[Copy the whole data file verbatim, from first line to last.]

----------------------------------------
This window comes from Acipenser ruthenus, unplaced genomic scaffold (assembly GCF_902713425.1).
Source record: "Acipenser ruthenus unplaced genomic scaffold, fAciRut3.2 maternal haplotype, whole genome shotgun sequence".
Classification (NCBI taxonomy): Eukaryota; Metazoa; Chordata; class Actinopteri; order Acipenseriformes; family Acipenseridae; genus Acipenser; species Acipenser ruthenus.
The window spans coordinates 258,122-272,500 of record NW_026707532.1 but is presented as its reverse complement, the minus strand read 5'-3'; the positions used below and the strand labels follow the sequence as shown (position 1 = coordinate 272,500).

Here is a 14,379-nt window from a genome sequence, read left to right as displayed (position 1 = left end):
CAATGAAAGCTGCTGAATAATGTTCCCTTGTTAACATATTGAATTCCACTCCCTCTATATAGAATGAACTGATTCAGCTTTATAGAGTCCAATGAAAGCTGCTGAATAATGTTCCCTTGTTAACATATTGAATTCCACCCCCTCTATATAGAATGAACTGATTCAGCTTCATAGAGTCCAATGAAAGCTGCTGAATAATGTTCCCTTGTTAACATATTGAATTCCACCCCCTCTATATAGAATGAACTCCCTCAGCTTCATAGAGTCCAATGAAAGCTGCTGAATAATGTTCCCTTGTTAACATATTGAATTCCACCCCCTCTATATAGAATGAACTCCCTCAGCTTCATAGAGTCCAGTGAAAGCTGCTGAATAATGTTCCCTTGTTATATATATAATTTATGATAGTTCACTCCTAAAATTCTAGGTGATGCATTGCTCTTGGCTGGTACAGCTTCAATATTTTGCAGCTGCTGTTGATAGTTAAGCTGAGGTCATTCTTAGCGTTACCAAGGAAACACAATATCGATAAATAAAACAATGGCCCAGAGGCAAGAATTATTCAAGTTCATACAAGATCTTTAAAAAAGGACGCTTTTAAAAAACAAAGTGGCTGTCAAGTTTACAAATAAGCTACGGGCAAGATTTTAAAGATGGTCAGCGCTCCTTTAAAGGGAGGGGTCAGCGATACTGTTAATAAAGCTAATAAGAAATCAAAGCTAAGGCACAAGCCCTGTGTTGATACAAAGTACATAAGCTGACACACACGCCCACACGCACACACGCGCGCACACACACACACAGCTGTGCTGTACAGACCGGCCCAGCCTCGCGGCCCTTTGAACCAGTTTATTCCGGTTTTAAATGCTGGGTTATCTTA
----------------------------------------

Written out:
This window comes from Acipenser ruthenus, unplaced genomic scaffold (assembly GCF_902713425.1).
Source record: "Acipenser ruthenus unplaced genomic scaffold, fAciRut3.2 maternal haplotype, whole genome shotgun sequence".
Classification (NCBI taxonomy): Eukaryota; Metazoa; Chordata; class Actinopteri; order Acipenseriformes; family Acipenseridae; genus Acipenser; species Acipenser ruthenus.
The window spans coordinates 258,122-272,500 of record NW_026707532.1 but is presented as its reverse complement, the minus strand read 5'-3'; the positions used below and the strand labels follow the sequence as shown (position 1 = coordinate 272,500).

Here is a 14,379-nt window from a genome sequence, read left to right as displayed (position 1 = left end):
CAATGAAAGCTGCTGAATAATGTTCCCTTGTTAACATATTGAATTCCACTCCCTCTATATAGAATGAACTGATTCAGCTTTATAGAGTCCAATGAAAGCTGCTGAATAATGTTCCCTTGTTAACATATTGAATTCCACCCCCTCTATATAGAATGAACTGATTCAGCTTCATAGAGTCCAATGAAAGCTGCTGAATAATGTTCCCTTGTTAACATATTGAATTCCACCCCCTCTATATAGAATGAACTCCCTCAGCTTCATAGAGTCCAATGAAAGCTGCTGAATAATGTTCCCTTGTTAACATATTGAATTCCACCCCCTCTATATAGAATGAACTCCCTCAGCTTCATAGAGTCCAGTGAAAGCTGCTGAATAATGTTCCCTTGTTATATATATAATTTATGATAGTTCACTCCTAAAATTCTAGGTGATGCATTGCTCTTGGCTGGTACAGCTTCAATATTTTGCAGCTGCTGTTGATAGTTAAGCTGAGGTCATTCTTAGCGTTACCAAGGAAACACAATATCGATAAATAAAACAATGGCCCAGAGGCAAGAATTATTCAAGTTCATACAAGATCTTTAAAAAAGGACGCTTTTAAAAAACAAAGTGGCTGTCAAGTTTACAAATAAGCTACGGGCAAGATTTTAAAGATGGTCAGCGCTCCTTTAAAGGGAGGGGTCAGCGATACTGTTAATAAAGCTAATAAGAAATCAAAGCTAAGGCACAAGCCCTGTGTTGATACAAAGTACATAAGCTGACACACACGCCCACACGCACACACGCGCGCACACACACACACAGCTGTGCTGTACAGACCGGCCCAGCCTCGCGGCCCTTTGAACCAGTTTATTCCGGTTTTAAATGCTGGGTTATCTTA